Homeless Living by the River

Though this story from the Sacramento Bee isn’t about the homeless illegally camping in the Parkway—it’s about those camping next to the Sacramento River—it does reveal a strategy Yolo County is using that Sacramento County might explore.

It also reveals how deeply embedded homeless illegal camps along rivers can become and how many homeless prefer living there, something North Sacramento communities have known for some time—unfortunately—regarding the illegal camps in the North Sacramento/Cal Expo area of the Parkway.

An excerpt from the Bee story.

For the past 17 years, Steve Cruz, a 55-year-old homeless man, has subsisted in multiple locations amid the bamboo, grasses and oaks along the Sacramento River.

Other homeless people came to know – and trust – Cruz so much that they anointed him the unofficial president of a colony of riverbank denizens encamped north of the Broderick Boat Ramp in West Sacramento.

On Wednesday, as city officials, police and nearly 100 volunteers helped the homeless pack up their belongings and take them to a converted motel, the colony president widely announced that – at last – it was safe to leave.

“This place was our security. This was our family. This was our ground,” said Cruz, a former assembly line mechanic and Army veteran afflicted by what he simply described as “some issues.” “But people are now really overwhelmed that someone is coming to help. It’s been so long in coming.”

Under a program called the “Bridge to Housing Pilot Project,” 71 long-term homeless residents, plus their 47 dogs and 22 cats, were moved from the river encampment. The prescreened residents are being provided housing and directed to a host of services, including mental health and substance abuse treatment, and job and life counseling….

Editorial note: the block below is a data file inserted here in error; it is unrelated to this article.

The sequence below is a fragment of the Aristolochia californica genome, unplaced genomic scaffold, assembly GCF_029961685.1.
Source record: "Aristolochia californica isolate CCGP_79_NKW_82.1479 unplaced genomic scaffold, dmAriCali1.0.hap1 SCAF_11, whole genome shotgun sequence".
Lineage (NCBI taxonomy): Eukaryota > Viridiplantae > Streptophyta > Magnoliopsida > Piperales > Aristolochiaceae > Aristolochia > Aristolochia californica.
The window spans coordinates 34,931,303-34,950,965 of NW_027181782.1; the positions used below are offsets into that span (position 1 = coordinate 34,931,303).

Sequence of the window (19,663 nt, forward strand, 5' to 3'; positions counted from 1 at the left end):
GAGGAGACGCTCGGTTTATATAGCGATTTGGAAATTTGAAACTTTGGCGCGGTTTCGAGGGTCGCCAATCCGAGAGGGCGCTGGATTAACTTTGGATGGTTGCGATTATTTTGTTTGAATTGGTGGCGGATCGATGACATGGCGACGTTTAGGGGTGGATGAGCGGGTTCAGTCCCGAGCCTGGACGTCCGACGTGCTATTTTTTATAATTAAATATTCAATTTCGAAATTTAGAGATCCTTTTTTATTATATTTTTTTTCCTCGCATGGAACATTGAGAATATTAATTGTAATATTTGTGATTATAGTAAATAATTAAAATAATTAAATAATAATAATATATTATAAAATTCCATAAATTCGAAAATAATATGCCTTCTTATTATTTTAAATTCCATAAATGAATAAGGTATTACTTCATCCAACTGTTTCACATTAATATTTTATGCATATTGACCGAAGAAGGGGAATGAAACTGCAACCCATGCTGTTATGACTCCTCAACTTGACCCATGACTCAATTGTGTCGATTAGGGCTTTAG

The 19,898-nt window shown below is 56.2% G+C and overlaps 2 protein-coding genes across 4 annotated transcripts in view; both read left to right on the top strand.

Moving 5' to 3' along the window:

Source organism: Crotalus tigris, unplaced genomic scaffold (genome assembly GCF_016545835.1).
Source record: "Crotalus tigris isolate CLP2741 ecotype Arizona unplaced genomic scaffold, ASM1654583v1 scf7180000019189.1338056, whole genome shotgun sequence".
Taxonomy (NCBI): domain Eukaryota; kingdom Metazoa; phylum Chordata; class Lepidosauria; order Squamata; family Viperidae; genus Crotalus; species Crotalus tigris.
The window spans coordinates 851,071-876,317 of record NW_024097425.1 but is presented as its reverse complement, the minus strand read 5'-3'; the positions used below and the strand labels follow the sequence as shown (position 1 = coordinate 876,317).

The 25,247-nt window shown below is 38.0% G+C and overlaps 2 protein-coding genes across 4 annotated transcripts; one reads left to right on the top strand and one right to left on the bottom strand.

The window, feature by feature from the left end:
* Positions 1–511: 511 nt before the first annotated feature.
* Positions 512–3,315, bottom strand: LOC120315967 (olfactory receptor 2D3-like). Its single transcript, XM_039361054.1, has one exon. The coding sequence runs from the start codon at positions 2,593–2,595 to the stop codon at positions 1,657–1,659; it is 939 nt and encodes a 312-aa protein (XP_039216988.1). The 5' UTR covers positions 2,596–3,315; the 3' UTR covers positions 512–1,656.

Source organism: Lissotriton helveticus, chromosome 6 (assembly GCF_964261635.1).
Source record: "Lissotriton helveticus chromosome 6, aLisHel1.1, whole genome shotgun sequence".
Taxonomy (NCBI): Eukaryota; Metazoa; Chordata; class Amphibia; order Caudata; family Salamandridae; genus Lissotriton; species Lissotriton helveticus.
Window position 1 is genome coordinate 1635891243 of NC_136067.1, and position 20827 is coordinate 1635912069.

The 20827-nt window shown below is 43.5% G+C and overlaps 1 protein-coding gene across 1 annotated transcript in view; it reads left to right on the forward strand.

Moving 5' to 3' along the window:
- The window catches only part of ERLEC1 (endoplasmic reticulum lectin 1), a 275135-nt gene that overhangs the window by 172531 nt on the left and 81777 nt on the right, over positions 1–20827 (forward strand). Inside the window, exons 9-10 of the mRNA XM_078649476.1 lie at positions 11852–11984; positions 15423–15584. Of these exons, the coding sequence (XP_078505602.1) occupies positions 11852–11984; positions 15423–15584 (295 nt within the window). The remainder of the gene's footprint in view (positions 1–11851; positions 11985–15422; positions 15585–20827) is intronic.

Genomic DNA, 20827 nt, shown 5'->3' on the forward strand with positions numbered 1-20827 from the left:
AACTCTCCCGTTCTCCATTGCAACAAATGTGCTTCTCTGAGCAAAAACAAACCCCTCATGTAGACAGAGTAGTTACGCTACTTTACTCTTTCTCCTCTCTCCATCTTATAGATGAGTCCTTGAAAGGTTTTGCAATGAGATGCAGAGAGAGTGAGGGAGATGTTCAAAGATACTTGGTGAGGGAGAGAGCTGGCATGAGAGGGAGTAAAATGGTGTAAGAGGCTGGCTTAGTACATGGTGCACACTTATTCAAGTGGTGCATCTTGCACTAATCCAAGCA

Cindy Tuttle, a former West Sacramento mayor, said residents getting relocated from the river area had lived there an average of 4.5 years and many for well over a decade. “It’s been kind of traumatic for some of these people,” she said of efforts to move them out.

Among those having a hard time Wednesday was Lovie Bishop, 55, Cruz’s girlfriend.

Cruz had built their home with plywood that washed up on the river banks, plus logs and tarpaulins. Shrouded behind a thicket of bamboo, it offered a sense of security and a haven for the couple and their three dogs, a pit bull named Cassandra and two mixed-breeds, Butter and Tillie.

Bishop, who has been homeless for 22 years, had a career as a cashier for a state agency before mental health problems took hold. In recent years, she found comfort in her life on the river, fishing for catfish and sturgeon and serving as a guardian to the local deer by running off would-be hunters.

“I love the life out here,” Bishop said as she broke into tears. “I can’t leave this world without it making me cry. I’ll cry about not being here. It’s killing me.”

Retrieved November 13, 2014 from http://www.sacbee.com/community/yolo/article3882668.html

About David H Lukenbill

I am a native of Sacramento, as are my wife and daughter. I am a consultant to nonprofit organizations, and have a Bachelor of Science degree in Organizational Behavior and a Master of Public Administration degree, both from the University of San Francisco. We live along the American River with two cats and all the wild critters we can feed. I am the founding president of the American River Parkway Preservation Society and currently serve as the CFO and Senior Policy Director. I also volunteer as the President of The Lampstand Foundation, a nonprofit organization I founded in 2003.
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